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Khan al Ahmar

Volume 792: debated on Wednesday 4 July 2018


My Lords, with the leave of the House I would like to repeat the Answer to an Urgent Question given in the other place earlier today. The Answer is as follows:

“This morning, officials from our embassy in Tel Aviv and our Consulate General in Jerusalem visited Khan al Ahmar to express our concern and demonstrate the international community’s support for the community. While they were there, they did indeed observe a bulldozer that began levelling the ground. While we have not yet witnessed any demolition of structures, it would appear that demolition is imminent.

We deeply regret this turn of events. Not only has the United Nations said that this would constitute forcible transfer, but it would pave the way for settlement building in E1. In accordance with our long-standing policy, we therefore condemn such a move, which would strike a major blow to prospects for a two-state solution, with Jerusalem as a shared capital.

The UK has repeatedly raised its concerns with the Israeli authorities and others, including during my visit to Khan al Ahmar on 30 May. On 12 June I issued a video message emphasising the UK’s concern at the village’s imminent demolition, and I reiterated these concerns to the Israeli ambassador to the UK on 20 June. My right honourable friend the Foreign Secretary has also expressed his concerns, most recently during his meeting with Prime Minister Netanyahu in London on 6 June. The Foreign Secretary’s Statement of 1 June also made it clear that the United Kingdom is deeply concerned by the proposed demolition, which the United Nations has said could amount to forcible transfer, in violation of international and humanitarian law. As recently as Monday, the British ambassador raised the issue with the Israeli national security adviser.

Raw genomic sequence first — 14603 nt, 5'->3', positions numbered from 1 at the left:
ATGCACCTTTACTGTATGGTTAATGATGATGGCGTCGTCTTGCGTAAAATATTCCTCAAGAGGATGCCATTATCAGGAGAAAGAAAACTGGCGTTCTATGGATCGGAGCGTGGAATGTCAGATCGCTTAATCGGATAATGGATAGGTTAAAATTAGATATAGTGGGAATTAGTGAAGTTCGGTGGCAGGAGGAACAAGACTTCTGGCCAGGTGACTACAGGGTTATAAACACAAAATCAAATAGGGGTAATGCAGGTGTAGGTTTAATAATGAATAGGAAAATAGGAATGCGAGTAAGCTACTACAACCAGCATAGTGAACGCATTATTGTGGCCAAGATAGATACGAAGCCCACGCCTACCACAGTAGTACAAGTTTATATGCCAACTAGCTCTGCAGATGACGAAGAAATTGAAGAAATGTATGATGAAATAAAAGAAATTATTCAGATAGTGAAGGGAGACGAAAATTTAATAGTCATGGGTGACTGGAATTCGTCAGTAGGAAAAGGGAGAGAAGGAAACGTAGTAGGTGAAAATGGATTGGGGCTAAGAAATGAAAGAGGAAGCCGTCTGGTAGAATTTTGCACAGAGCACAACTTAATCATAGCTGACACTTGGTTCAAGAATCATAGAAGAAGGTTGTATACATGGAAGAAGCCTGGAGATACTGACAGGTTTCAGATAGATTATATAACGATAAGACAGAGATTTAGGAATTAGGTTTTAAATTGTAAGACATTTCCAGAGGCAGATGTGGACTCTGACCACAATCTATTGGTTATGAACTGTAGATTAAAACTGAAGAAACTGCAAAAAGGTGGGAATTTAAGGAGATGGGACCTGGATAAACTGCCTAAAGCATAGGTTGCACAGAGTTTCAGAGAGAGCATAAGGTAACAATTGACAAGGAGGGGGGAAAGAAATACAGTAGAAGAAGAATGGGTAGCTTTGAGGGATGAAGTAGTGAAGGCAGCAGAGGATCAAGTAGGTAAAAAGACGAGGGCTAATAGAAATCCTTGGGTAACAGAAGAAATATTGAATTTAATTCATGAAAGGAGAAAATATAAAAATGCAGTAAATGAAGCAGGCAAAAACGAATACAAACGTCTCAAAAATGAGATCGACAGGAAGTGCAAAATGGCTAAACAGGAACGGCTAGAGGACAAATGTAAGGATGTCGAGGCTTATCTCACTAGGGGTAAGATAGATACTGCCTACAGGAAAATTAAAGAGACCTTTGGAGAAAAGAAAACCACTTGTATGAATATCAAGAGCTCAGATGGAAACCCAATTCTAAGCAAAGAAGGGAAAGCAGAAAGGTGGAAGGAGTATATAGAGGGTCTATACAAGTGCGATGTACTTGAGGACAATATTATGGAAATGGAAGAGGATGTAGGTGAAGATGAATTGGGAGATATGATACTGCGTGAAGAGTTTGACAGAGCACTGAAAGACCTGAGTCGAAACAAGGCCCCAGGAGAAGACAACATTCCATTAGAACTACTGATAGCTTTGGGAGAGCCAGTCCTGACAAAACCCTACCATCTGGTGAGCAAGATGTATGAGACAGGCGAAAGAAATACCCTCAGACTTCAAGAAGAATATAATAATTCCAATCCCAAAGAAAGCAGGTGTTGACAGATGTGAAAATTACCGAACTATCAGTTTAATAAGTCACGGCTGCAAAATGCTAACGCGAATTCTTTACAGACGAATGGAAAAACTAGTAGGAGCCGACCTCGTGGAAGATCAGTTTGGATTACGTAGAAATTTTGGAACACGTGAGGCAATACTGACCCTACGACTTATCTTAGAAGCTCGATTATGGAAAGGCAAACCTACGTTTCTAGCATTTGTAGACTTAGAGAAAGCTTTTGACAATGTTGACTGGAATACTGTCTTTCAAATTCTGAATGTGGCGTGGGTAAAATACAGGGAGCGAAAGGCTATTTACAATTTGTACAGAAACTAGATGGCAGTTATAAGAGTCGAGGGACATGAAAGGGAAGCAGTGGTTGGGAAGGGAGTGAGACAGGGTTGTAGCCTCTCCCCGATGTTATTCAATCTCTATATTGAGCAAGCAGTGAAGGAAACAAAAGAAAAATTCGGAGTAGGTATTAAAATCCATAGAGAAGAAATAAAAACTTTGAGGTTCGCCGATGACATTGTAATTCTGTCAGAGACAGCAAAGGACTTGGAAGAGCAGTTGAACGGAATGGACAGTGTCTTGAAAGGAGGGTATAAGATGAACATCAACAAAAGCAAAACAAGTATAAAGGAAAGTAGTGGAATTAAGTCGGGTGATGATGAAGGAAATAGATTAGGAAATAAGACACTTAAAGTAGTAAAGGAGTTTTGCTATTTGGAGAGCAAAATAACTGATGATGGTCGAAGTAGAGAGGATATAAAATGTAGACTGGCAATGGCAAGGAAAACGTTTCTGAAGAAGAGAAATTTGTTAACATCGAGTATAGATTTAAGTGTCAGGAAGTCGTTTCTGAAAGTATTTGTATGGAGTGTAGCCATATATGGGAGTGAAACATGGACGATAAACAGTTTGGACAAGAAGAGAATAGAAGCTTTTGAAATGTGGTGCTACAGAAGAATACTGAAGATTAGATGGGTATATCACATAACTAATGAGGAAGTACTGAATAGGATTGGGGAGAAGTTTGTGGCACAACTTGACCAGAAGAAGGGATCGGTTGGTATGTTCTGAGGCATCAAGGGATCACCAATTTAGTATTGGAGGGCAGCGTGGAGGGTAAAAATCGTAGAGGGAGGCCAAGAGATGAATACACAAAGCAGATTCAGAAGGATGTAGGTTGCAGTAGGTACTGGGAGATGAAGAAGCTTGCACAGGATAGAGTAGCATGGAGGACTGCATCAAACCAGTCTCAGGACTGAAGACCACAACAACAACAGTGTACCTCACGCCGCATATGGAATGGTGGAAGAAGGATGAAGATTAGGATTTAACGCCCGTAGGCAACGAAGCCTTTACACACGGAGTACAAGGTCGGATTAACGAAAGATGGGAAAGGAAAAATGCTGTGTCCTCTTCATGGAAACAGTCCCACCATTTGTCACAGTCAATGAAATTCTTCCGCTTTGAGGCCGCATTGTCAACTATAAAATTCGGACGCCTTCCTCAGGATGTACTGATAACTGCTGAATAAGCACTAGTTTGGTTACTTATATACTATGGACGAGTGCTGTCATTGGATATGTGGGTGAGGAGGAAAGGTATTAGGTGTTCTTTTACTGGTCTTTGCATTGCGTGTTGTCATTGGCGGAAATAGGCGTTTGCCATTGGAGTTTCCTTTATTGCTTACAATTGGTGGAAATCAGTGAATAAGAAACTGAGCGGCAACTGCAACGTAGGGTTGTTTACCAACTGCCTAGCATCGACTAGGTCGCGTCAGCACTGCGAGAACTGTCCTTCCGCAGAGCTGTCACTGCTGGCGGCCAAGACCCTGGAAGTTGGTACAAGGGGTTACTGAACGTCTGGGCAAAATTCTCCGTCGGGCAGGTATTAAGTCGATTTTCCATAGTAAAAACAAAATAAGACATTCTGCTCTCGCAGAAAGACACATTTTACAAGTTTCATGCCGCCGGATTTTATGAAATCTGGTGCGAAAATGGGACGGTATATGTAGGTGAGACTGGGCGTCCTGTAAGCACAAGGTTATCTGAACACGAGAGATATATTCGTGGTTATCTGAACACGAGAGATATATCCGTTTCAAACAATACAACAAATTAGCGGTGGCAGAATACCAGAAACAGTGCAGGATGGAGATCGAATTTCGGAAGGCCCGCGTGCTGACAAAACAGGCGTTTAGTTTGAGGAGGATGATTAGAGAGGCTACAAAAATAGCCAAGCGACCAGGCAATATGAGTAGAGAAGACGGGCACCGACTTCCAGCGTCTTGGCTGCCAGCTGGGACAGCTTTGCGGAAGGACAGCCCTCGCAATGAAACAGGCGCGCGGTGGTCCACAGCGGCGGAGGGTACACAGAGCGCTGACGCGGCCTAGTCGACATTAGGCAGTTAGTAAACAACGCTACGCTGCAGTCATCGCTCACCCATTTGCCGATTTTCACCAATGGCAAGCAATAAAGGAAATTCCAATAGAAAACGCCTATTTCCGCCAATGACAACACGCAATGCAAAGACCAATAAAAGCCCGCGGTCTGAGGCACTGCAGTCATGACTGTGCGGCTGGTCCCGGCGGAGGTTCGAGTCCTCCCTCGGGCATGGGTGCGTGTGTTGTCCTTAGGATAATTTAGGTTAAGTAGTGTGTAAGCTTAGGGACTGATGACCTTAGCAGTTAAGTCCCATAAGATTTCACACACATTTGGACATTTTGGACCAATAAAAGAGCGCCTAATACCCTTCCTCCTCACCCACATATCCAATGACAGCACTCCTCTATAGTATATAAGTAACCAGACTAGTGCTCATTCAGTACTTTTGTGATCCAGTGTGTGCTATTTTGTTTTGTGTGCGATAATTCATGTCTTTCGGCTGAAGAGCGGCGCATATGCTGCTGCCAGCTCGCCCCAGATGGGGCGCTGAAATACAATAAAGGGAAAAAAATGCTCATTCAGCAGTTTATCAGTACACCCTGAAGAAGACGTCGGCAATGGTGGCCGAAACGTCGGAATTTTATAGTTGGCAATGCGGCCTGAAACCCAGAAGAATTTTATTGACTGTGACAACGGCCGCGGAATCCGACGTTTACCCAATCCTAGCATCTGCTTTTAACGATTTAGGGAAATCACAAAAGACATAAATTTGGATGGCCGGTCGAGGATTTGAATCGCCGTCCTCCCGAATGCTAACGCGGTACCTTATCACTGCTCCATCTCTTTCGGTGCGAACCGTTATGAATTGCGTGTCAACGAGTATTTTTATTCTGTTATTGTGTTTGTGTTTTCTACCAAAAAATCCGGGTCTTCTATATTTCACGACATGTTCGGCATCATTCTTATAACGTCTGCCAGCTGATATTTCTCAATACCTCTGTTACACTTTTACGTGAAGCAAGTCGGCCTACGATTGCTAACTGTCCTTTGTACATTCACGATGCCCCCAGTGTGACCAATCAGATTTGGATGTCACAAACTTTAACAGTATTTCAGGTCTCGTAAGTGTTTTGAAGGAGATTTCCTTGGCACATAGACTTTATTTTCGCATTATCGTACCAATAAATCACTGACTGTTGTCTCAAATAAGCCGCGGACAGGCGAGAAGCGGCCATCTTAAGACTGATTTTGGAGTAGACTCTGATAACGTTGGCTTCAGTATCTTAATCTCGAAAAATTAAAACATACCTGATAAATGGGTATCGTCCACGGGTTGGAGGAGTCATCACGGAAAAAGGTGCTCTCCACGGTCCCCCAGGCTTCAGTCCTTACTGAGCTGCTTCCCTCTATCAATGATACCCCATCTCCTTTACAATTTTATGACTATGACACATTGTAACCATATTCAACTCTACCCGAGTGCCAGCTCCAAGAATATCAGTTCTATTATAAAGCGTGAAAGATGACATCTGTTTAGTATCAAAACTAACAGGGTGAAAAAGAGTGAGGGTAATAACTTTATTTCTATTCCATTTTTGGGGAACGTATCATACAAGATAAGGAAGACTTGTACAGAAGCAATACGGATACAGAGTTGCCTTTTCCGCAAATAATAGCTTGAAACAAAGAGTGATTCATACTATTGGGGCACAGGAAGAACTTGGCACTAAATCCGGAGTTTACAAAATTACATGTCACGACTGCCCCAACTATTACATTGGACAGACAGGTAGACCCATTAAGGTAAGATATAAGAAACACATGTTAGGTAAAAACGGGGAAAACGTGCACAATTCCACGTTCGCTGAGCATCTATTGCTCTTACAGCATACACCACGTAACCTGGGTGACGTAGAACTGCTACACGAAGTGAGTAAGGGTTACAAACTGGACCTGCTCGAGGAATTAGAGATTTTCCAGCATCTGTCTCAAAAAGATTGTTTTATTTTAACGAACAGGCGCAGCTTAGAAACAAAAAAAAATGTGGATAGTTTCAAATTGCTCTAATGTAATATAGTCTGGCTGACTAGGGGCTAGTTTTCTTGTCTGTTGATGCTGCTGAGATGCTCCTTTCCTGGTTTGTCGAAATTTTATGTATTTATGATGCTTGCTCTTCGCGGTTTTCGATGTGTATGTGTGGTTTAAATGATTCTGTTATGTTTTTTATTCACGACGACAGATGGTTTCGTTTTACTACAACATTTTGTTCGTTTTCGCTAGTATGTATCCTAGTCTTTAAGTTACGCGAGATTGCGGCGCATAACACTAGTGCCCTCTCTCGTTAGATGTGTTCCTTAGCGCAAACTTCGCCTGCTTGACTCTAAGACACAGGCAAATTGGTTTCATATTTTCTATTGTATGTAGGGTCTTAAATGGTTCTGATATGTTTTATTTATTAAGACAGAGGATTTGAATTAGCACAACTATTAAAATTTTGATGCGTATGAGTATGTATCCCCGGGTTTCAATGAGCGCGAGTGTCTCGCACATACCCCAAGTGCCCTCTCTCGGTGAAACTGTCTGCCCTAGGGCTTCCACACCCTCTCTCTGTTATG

Later today, the British ambassador to Israel will join a démarche alongside European partners to urgently request that the Israeli authorities halt demolition plans. Under Israel’s independent courts and rule of law, it believes that it has the right to take the action that it is beginning today, but it is not compelled to do so and need not do so. A change of plan would be welcomed around the world and would assist the prospects of a two-state solution and an end to this long-standing issue”.

My Lords, that concludes the Answer.

My Lords, I thank the Minister for repeating the response to the Urgent Question. In listening to Alistair Burt’s response to the general debate in the other place, I was absolutely behind his condemnation of the action. He said that, in terms of action, the Government would speak to their EU partners. Will the Minister say whether the Government will undertake, in talking with our EU partners, that high up on the agenda for immediate urgent action will be recognition of the state of Palestine, as this action will clearly threaten the role of the two-state solution?

The noble Lord will not be surprised to hear that the United Kingdom Government do not hold that position. We feel that a distance has to be travelled and that there has to be much greater progress made in relation to the negotiation between Israel and the Palestinian Authority. We need to see an end to provocative behaviour and violence. The United Kingdom considers that at this stage such a course of action, as requested by the noble Lord, would be premature.